Philip Rapp, the writer, director and producer who created the legendary 1940s radio comedy couple known as the "Battling Bickersons" portrayed by Don Ameche and Frances Langford, died Tuesday. He was 88.
Rapp died in his Beverly Hills home, said his sons, Paul, a motion picture producer, and Joel, a writer.
The senior Rapp also created the Baby Snooks character for then middle-aged Ziegfield Follies star Fanny Brice, and wrote six hit movies for Danny Kaye as well as the popular "Topper" television series.
But he established an entertainment icon and an American idiom when he created the ever-bickering Blanche and John Bickerson, first for radio, then television and records, and eventually for the stage. Written with Joel, the 1967 stage version was titled "Match Please, Darling," and was performed at Los Angeles' Coronet Theater to the delight of a new generation.
The Bickersons became a prototype for battling couples, married or not, fictional or real. In fact, a few months ago, a Times columnist referred to the squabbling Gov. Pete Wilson and former Assembly Speaker Doris Allen as "the Bickersons of the GOP."
Rapp also wrote material over the years for George Burns, his crony at the comedy table of the Hillcrest Country Club, where Rapp was a member and golfer for 47 years.
Rapp's writing career began to flourish in the 1930s, with radio programs for Eddie Cantor and Broadway scripts for "Ziegfield Follies of '33" and "Life Begins at 40."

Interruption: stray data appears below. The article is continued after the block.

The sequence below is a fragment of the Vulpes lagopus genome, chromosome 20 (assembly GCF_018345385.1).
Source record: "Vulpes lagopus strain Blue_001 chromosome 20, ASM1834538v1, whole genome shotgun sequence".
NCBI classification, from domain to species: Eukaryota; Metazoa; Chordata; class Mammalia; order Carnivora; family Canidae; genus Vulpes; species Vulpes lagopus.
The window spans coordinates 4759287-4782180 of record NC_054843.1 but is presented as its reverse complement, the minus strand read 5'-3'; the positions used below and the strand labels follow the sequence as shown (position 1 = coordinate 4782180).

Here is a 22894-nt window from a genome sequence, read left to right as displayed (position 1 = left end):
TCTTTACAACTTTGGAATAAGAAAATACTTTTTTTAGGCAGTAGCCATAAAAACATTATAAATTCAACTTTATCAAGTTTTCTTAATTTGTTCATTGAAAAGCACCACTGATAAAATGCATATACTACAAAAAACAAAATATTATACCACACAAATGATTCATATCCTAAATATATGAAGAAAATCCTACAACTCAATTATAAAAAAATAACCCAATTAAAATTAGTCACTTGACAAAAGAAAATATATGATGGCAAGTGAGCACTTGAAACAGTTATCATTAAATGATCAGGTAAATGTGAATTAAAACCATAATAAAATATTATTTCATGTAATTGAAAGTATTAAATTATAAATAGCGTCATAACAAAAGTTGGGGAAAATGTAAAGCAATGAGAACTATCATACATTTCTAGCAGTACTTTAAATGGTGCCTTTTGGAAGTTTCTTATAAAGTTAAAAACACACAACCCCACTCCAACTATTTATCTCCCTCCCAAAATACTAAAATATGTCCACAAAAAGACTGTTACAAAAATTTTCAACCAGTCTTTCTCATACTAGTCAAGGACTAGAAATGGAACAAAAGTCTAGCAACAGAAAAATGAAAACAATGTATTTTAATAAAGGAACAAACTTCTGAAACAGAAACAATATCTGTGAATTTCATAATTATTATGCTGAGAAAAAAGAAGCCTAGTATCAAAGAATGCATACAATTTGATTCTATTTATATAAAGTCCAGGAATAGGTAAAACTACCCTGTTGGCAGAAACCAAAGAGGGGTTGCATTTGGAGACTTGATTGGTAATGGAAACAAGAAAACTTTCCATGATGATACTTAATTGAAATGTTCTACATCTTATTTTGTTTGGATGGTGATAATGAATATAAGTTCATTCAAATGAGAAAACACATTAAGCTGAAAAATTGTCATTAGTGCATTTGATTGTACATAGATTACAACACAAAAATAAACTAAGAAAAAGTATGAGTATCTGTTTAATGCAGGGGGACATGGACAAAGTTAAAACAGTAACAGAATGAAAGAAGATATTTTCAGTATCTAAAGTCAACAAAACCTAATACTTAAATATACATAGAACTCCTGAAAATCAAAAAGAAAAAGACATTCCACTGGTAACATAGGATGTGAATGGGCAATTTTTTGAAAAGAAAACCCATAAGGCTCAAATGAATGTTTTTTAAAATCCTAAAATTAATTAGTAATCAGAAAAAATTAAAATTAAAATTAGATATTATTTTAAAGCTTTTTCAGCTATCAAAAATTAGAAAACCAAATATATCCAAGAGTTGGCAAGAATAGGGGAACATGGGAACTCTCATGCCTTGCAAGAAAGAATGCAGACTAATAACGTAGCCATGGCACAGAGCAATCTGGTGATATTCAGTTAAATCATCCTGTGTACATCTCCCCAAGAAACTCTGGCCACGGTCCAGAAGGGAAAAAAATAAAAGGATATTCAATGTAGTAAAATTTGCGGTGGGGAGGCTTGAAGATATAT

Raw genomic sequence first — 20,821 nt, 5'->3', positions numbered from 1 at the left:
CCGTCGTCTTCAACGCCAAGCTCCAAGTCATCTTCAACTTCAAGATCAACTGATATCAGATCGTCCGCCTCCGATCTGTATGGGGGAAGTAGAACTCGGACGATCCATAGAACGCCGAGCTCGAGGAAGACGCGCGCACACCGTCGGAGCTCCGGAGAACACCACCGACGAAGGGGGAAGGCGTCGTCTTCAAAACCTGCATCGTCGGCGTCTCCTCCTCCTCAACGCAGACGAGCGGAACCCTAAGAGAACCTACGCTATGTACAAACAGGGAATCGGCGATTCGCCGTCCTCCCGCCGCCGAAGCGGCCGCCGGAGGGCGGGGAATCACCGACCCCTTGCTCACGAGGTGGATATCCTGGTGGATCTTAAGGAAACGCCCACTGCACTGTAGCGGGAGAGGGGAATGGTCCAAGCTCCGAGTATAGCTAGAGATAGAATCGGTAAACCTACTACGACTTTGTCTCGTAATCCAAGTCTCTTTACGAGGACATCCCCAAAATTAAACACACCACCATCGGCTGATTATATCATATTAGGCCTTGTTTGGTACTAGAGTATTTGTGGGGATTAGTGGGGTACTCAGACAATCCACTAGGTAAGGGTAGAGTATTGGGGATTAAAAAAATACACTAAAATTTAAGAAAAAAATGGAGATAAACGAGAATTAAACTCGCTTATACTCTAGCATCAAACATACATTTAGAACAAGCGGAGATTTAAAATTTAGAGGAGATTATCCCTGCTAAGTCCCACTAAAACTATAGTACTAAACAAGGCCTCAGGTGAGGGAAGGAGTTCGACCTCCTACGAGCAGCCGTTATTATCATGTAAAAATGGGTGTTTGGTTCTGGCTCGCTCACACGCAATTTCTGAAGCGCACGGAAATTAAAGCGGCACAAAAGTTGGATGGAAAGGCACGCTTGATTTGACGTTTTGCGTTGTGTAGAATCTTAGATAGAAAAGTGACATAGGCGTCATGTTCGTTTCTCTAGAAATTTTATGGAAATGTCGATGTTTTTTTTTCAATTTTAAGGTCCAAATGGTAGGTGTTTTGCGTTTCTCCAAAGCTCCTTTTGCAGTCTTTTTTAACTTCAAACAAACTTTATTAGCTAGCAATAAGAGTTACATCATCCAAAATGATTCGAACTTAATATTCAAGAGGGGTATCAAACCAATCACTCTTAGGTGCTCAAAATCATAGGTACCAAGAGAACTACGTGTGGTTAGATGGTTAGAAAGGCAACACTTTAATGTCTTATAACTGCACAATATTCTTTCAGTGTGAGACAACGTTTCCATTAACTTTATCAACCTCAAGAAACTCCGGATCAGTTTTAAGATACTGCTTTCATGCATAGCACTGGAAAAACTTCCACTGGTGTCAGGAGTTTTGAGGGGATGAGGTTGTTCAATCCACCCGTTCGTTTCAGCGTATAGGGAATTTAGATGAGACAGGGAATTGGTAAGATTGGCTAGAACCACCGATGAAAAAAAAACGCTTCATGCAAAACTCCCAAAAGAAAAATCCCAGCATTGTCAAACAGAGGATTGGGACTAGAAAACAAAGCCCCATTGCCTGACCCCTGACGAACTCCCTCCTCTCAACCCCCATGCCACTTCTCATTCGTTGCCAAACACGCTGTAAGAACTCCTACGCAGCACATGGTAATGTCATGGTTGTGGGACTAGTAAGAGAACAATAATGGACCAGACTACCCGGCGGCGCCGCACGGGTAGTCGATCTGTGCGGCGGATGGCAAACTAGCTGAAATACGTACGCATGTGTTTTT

He went on to write, direct and produce radio's "Maxwell House Coffee Time" for five years, showcasing not only Brice, but also Frank Morgan, Robert Taylor and Robert Young.
Rapp also penned film scripts for Kaye, including "The Secret Life of Walter Mitty" and "The Inspector General."
Segueing into the new medium of television, Rapp created, wrote, directed and produced "Topper," a popular series that ran from 1953 to 1956. The series starred Leo G. Carroll as a henpecked bank vice president, Cosmo Topper, who bought a house complete with three ghosts, previous owners George and Marian Kirby and their alcoholic St. Bernard, Neil.
Rapp also wrote, directed and produced "The Adventures of Hiram Holliday," which starred Wally Cox and earned a Peabody award.
Rapp's television work included another popular comedy series, "I Married Joan," starring Joan Davis, which he wrote and directed.
A friend of all the Marx brothers, Rapp almost reunited them as senior citizens for a television series.
In 1959, he created a television pilot and managed to talk the trio into re-teaming after a decade to do it. Titled "Deputy Seraph," the proposed series was to feature Chico, then 72, and Harpo, 71, as muddling angels with occasional chastisement from Groucho, 69. Rapp filmed only part of the pilot before Chico was declared uninsurable because of atherosclerosis, killing the project. Gummo Marx had worked out the deal, Rapp later related, in return for Rapp's promise of a Rolls-Royce if the pilot sold.
Reminiscing about the famous brothers for The Times in 1981, Rapp said, "Groucho was knife-edged. . . . The most lovable was Harpo. Chico, the lovable rogue, was a born gambler. Giving Chico $100 to make a bet at the track was like giving a cabbage leaf to a rabbit, but you did it anyway, he was such a beautiful, sweet guy."
In addition to his two sons, Rapp is survived by one grandson, Brian, and two granddaughters, Lisa Stanley and Danielle Rapp.